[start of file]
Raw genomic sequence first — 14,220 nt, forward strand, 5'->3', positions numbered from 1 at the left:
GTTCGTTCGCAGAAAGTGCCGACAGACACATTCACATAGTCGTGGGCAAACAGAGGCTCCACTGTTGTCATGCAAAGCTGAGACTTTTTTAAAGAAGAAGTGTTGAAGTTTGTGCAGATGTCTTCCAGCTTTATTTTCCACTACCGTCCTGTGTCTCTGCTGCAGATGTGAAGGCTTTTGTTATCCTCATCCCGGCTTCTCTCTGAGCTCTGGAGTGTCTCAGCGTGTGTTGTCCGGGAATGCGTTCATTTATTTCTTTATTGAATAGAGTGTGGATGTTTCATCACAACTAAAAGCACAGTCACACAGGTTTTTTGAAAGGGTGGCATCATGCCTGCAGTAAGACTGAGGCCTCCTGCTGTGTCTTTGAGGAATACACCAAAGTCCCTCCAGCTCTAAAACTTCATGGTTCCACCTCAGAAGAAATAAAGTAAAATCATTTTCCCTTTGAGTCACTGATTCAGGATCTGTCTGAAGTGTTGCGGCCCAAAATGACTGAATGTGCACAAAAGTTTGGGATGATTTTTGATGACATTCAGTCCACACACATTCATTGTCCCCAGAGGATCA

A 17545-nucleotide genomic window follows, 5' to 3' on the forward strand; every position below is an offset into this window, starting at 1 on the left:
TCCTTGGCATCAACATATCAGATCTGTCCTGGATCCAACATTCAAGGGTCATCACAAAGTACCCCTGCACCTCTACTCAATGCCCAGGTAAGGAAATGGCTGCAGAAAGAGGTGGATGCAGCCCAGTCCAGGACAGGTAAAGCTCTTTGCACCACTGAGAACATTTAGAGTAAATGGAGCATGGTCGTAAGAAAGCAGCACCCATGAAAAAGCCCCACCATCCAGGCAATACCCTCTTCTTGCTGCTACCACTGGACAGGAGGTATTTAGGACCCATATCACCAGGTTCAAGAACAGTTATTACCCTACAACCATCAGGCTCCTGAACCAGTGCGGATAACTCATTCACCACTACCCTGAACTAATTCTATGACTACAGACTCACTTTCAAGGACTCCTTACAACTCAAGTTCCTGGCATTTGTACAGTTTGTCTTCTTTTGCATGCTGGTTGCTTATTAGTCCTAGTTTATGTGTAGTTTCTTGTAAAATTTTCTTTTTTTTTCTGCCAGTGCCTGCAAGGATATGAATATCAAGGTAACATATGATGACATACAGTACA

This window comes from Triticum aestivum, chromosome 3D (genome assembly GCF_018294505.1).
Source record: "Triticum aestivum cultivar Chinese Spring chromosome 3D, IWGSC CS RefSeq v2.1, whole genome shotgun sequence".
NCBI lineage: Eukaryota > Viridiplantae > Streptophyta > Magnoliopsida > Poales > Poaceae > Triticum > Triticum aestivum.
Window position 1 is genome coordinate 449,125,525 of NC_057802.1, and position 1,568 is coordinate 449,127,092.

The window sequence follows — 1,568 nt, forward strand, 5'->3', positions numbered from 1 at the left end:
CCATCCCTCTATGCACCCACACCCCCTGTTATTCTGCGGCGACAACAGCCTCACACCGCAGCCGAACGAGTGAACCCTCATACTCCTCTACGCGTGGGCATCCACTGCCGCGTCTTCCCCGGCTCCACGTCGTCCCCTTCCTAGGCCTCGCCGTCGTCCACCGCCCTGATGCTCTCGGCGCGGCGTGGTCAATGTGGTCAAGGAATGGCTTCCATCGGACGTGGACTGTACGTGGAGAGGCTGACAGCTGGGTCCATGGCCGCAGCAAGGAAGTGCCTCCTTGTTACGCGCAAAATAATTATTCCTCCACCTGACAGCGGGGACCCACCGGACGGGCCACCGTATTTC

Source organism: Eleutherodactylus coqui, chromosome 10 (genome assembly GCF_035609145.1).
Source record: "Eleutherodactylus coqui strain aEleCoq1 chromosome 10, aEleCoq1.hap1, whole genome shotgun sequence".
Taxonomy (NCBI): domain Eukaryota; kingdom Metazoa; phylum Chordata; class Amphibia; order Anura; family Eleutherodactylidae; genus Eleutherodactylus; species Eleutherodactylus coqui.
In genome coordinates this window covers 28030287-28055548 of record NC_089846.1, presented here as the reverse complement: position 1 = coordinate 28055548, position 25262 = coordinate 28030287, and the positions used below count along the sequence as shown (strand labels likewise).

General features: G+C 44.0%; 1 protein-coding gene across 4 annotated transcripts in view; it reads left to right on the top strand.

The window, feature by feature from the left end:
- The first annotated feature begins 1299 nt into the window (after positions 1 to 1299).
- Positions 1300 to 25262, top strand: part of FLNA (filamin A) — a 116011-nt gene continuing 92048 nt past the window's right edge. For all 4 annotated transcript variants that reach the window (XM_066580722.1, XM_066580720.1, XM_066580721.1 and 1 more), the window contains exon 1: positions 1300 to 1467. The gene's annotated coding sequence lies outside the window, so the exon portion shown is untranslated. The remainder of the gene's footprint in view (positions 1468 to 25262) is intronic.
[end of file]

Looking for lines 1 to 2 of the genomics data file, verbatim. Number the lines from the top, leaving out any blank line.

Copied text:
Raw genomic sequence first — 14,220 nt, forward strand, 5'->3', positions numbered from 1 at the left:
GTTCGTTCGCAGAAAGTGCCGACAGACACATTCACATAGTCGTGGGCAAACAGAGGCTCCACTGTTGTCATGCAAAGCTGAGACTTTTTTAAAGAAGAAGTGTTGAAGTTTGTGCAGATGTCTTCCAGCTTTATTTTCCACTACCGTCCTGTGTCTCTGCTGCAGATGTGAAGGCTTTTGTTATCCTCATCCCGGCTTCTCTCTGAGCTCTGGAGTGTCTCAGCGTGTGTTGTCCGGGAATGCGTTCATTTATTTCTTTATTGAATAGAGTGTGGATGTTTCATCACAACTAAAAGCACAGTCACACAGGTTTTTTGAAAGGGTGGCATCATGCCTGCAGTAAGACTGAGGCCTCCTGCTGTGTCTTTGAGGAATACACCAAAGTCCCTCCAGCTCTAAAACTTCATGGTTCCACCTCAGAAGAAATAAAGTAAAATCATTTTCCCTTTGAGTCACTGATTCAGGATCTGTCTGAAGTGTTGCGGCCCAAAATGACTGAATGTGCACAAAAGTTTGGGATGATTTTTGATGACATTCAGTCCACACACATTCATTGTCCCCAGAGGATCA